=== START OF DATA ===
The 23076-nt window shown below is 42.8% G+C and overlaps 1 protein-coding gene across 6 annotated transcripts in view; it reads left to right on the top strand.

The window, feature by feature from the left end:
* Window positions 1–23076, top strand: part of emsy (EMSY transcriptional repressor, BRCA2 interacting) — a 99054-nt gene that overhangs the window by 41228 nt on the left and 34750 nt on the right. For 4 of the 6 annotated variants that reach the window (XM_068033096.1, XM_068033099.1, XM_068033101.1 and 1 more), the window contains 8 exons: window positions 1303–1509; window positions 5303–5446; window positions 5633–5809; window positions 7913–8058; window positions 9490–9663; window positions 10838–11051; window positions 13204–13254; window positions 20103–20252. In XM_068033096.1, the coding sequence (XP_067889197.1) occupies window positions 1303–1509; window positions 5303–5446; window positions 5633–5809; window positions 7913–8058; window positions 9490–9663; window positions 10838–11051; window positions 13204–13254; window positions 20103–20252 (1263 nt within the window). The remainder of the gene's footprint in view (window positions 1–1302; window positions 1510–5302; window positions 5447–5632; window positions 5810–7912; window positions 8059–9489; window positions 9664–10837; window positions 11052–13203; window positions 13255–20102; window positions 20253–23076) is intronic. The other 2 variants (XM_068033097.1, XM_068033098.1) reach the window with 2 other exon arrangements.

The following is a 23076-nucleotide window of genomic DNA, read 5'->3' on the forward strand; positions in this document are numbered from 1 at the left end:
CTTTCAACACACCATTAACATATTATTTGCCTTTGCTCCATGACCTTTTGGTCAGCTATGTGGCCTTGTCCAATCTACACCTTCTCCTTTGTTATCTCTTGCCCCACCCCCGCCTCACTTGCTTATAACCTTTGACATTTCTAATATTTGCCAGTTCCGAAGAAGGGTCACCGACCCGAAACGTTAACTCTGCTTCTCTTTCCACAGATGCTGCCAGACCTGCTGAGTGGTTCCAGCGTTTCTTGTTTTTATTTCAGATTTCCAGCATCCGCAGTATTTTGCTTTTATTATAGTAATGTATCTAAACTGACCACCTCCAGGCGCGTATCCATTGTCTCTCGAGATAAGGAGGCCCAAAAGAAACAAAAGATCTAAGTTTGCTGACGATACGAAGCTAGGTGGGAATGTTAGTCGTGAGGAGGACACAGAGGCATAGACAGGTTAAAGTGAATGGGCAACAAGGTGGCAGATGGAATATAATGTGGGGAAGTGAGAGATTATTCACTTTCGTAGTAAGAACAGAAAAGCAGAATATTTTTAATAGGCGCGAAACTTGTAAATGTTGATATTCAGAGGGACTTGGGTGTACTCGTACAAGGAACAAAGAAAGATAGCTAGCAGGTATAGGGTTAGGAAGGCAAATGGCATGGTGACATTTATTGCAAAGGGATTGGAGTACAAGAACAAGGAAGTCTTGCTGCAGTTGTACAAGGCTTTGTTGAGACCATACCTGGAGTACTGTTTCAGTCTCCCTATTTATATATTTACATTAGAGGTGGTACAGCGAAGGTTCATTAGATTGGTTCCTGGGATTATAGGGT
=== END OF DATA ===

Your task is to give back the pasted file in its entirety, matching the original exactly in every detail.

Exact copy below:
The 23076-nt window shown below is 42.8% G+C and overlaps 1 protein-coding gene across 6 annotated transcripts in view; it reads left to right on the top strand.

The window, feature by feature from the left end:
* Window positions 1–23076, top strand: part of emsy (EMSY transcriptional repressor, BRCA2 interacting) — a 99054-nt gene that overhangs the window by 41228 nt on the left and 34750 nt on the right. For 4 of the 6 annotated variants that reach the window (XM_068033096.1, XM_068033099.1, XM_068033101.1 and 1 more), the window contains 8 exons: window positions 1303–1509; window positions 5303–5446; window positions 5633–5809; window positions 7913–8058; window positions 9490–9663; window positions 10838–11051; window positions 13204–13254; window positions 20103–20252. In XM_068033096.1, the coding sequence (XP_067889197.1) occupies window positions 1303–1509; window positions 5303–5446; window positions 5633–5809; window positions 7913–8058; window positions 9490–9663; window positions 10838–11051; window positions 13204–13254; window positions 20103–20252 (1263 nt within the window). The remainder of the gene's footprint in view (window positions 1–1302; window positions 1510–5302; window positions 5447–5632; window positions 5810–7912; window positions 8059–9489; window positions 9664–10837; window positions 11052–13203; window positions 13255–20102; window positions 20253–23076) is intronic. The other 2 variants (XM_068033097.1, XM_068033098.1) reach the window with 2 other exon arrangements.

The following is a 23076-nucleotide window of genomic DNA, read 5'->3' on the forward strand; positions in this document are numbered from 1 at the left end:
CTTTCAACACACCATTAACATATTATTTGCCTTTGCTCCATGACCTTTTGGTCAGCTATGTGGCCTTGTCCAATCTACACCTTCTCCTTTGTTATCTCTTGCCCCACCCCCGCCTCACTTGCTTATAACCTTTGACATTTCTAATATTTGCCAGTTCCGAAGAAGGGTCACCGACCCGAAACGTTAACTCTGCTTCTCTTTCCACAGATGCTGCCAGACCTGCTGAGTGGTTCCAGCGTTTCTTGTTTTTATTTCAGATTTCCAGCATCCGCAGTATTTTGCTTTTATTATAGTAATGTATCTAAACTGACCACCTCCAGGCGCGTATCCATTGTCTCTCGAGATAAGGAGGCCCAAAAGAAACAAAAGATCTAAGTTTGCTGACGATACGAAGCTAGGTGGGAATGTTAGTCGTGAGGAGGACACAGAGGCATAGACAGGTTAAAGTGAATGGGCAACAAGGTGGCAGATGGAATATAATGTGGGGAAGTGAGAGATTATTCACTTTCGTAGTAAGAACAGAAAAGCAGAATATTTTTAATAGGCGCGAAACTTGTAAATGTTGATATTCAGAGGGACTTGGGTGTACTCGTACAAGGAACAAAGAAAGATAGCTAGCAGGTATAGGGTTAGGAAGGCAAATGGCATGGTGACATTTATTGCAAAGGGATTGGAGTACAAGAACAAGGAAGTCTTGCTGCAGTTGTACAAGGCTTTGTTGAGACCATACCTGGAGTACTGTTTCAGTCTCCCTATTTATATATTTACATTAGAGGTGGTACAGCGAAGGTTCATTAGATTGGTTCCTGGGATTATAGGGT